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- what motivated incumbent Assemblyman Jose Solorio in choosing his successor
- what was the unrevealed point of Tefere Gebre’s rant against Solorio on election night, and
- why the implications of the race may echo far beyond the simply loss of a workers’ and consumer advocate in the Assembly.
The short and cryptic answers to the above, to be revealed over the next few days, are: “radical Hispanic agenda,” “Michele Martinez,” and “Kamala Harris.” It’s a story of what’s wrong in Orange County Democratic politics.
A month ago today, I was literally dancing in the streets. It was Election Day and I was in north Central Anaheim, in one of the handful of precincts where State Senate District 29, where I am running for office, overlaps Assembly District 69. For the campaign of Julio Perez, the game at this point was all about turnout. I was supposed to be knocking on doors and dropping literature on the porches of houses in the precinct for which I was responsible, north and west of La Palma and State College, but with the limited number of people at home (and the fact that many of them were a lot less Democratic than I expected), that seemed inefficient.
So I decided to take a tip from the private sector — specifically those who dispatch people with signs onto the sidewalk to boogaloo to invite people to try $5 foot-longs at Subway; sell the latest empty condo development; dress as the Statue of Liberty to bring people in to do their taxes; or convert their gold into cash and cash into gold, each time at a loss. I took a Julio Perez sign and danced for the passing cars on the sidewalk, my activity sending a simple message: “the election is today; get out and vote.”
At one point, Julio and two trusted supporters drove by and honked, then circled around the block and stopped to chat for a few minutes. I suspect that they came back either to make sure that they hadn’t been hallucinating or to give Julio a chance to stop laughing while he drove. I asked Julio if he thought I should stop — I am not the best dancer — and he said no, I could go on, because anything that could boost turnout was worth a try. The game was all about turnout.
(The rest of this next section is a little dry; skip ahead to section 2 if you don’t like numbers.)
Voter turnout in Anaheim for the June 5 primary in AD-69 was 18.42%, compared to 26.64% in neighboring AD-68 (mostly Anaheim Hills) and 19.08% in the AD-69 portion of notoriously low-turnout Santa Ana. That doesn’t tell the whole story of turnout, however. You want to know: how many voted in this race?
In the portion of Anaheim within AD-69, 6,506 citizens voted in the hypercompetitive Assembly race, 75.0% of the 8,673 ballots cast and 13.8% of the 47,092 votes were registered to vote. In the portion of Anaheim within AD-68, 10,364 citizens voted in the non-competitive Assembly race between Don Wagner and Christine Avalos — 89.8% of the 11,546 ballots cast and 23.9% of the 43,347 registered to vote. In AD-69′s portion of Santa Ana, where 17,847 of 92,548 registered voters coming to the polls, 16,584 of those citizens cast a ballot in the Assembly race: 17.9% of the registered electorate but a whopping 92.9% of those coming to the polls — a higher proportion than in Anaheim Hills! The problem was thus not simply getting people to the polls, it was getting them to vote in the Assembly race once there. In AD-69, Santa Ana did and Anaheim didn’t.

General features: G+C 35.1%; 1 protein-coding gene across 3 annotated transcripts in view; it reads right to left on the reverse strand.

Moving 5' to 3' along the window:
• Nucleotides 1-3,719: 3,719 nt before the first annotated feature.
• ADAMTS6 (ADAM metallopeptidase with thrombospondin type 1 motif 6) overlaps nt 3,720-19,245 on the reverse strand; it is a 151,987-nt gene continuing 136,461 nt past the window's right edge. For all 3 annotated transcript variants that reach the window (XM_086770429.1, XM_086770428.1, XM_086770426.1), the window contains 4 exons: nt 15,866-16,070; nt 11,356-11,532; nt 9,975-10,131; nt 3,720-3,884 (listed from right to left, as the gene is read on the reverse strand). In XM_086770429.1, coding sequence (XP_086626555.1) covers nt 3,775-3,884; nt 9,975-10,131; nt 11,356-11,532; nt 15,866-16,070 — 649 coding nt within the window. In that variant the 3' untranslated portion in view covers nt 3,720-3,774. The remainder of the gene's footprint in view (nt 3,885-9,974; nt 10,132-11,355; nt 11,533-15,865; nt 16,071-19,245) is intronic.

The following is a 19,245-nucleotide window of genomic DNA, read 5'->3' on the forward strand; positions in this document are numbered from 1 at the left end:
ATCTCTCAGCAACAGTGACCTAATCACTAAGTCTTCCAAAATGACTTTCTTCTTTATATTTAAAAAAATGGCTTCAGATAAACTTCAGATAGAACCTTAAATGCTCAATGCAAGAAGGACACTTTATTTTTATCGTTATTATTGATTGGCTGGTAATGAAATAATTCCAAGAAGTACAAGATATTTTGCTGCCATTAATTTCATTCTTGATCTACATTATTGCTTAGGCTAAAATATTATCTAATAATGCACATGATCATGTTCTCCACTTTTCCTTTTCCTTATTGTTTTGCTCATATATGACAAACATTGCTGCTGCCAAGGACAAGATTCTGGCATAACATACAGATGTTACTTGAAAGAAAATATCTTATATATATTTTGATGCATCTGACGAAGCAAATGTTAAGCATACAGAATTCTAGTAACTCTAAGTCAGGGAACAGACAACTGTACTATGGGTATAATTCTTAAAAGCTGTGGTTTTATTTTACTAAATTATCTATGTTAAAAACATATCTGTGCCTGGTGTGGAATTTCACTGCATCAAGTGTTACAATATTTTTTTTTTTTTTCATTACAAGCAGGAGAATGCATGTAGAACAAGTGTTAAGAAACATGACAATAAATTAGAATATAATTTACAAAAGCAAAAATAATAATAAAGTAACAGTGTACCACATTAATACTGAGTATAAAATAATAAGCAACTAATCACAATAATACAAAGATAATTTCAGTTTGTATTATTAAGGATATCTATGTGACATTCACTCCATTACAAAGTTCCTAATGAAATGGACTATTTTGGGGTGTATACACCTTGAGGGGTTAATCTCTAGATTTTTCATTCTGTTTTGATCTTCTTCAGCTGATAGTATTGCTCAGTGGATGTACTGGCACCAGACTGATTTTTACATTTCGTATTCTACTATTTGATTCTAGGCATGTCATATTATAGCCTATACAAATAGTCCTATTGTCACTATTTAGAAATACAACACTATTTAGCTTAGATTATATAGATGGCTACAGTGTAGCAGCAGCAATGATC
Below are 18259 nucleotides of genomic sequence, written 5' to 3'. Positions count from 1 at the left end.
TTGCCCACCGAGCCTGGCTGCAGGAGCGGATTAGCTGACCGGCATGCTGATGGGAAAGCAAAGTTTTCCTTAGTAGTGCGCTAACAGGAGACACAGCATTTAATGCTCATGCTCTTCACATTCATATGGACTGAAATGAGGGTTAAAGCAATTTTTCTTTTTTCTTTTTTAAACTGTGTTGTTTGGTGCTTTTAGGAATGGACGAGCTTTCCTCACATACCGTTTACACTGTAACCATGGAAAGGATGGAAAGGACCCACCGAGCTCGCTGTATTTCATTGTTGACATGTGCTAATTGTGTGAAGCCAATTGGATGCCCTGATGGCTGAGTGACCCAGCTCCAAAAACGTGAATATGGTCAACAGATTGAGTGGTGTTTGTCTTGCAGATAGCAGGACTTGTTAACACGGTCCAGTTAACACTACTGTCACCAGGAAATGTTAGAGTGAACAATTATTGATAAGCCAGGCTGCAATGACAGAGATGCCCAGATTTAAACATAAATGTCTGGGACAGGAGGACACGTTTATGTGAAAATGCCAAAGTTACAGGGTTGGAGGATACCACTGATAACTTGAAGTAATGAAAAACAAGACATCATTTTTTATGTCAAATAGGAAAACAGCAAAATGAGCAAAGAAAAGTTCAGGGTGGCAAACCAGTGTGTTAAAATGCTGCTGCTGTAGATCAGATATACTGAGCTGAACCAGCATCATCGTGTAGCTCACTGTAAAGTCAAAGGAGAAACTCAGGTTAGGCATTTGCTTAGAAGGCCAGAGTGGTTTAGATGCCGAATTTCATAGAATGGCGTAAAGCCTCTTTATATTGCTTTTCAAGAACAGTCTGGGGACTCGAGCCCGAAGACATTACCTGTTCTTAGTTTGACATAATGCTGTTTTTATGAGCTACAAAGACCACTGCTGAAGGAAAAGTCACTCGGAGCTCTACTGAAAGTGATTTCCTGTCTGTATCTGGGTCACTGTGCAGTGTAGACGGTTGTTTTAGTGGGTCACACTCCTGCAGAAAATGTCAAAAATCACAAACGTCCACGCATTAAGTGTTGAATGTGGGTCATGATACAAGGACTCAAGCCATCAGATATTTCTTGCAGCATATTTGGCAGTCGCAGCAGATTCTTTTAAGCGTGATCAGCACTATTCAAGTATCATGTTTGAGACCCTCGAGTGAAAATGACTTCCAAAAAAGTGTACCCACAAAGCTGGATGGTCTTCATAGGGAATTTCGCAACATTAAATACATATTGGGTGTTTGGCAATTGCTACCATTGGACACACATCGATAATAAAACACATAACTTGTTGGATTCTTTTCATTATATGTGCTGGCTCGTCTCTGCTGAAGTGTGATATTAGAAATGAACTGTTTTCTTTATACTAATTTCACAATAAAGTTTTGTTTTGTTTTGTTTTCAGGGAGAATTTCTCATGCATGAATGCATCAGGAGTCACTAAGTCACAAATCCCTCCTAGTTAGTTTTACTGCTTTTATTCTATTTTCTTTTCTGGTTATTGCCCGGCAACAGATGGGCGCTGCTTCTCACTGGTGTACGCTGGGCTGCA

(Again, I know that this may seem dry — it will all become important later in the story.)
For the sake of completeness: the small portion of Garden Grove in AD-69 had turnout of 20.11% and the even smaller portion of Orange in AD-69 came out at 18.95%. (Combined, these two smallest portions of the district gave Republican Joe Moreno a 250-vote margin over Perez, more than the 242-vote margin of victory.)
Garden Grove voters cast 2,608 votes in AD-69, 18.6% of the registered voters and 92.6% of those coming to the polls. (Oddly, in this topsy-turvy race, Michele Martinez’s currying of the Vietnamese community may have slightly helped Perez here by taking Republican votes away from Joe Moreno; she got 14.1% of the Garden Grove vote and he got 22.7%. In Anaheim, Moreno got 28.9% and Martinez 11.1%.) In Orange, only 17.6% of the registered electorate voted in AD-69 — but of the ones that did come to the polls 93.0% voted in the AD-69 race. Finally, in the Anaheim of AD-68, the respective numbers are 23.9% and 89.8%.
Let me pull out and underline the result for you: if you came to the polls within AD-69 and you lived in Santa Ana, Garden Grave, or Orange, you were 92.9%, 92.6%, and 93.0% likely to cast a vote in AD-69. If you lived in Anaheim, you were 75.0% likely to vote. Now turn that result on its head to see the real shocker: you were 7.1%, 7.4%, and 7.0% likely to skip the race if you lived in those cities compared to being 25.0% likely to skip the race — about 3-1/2 times as likely – if you lived in Anaheim.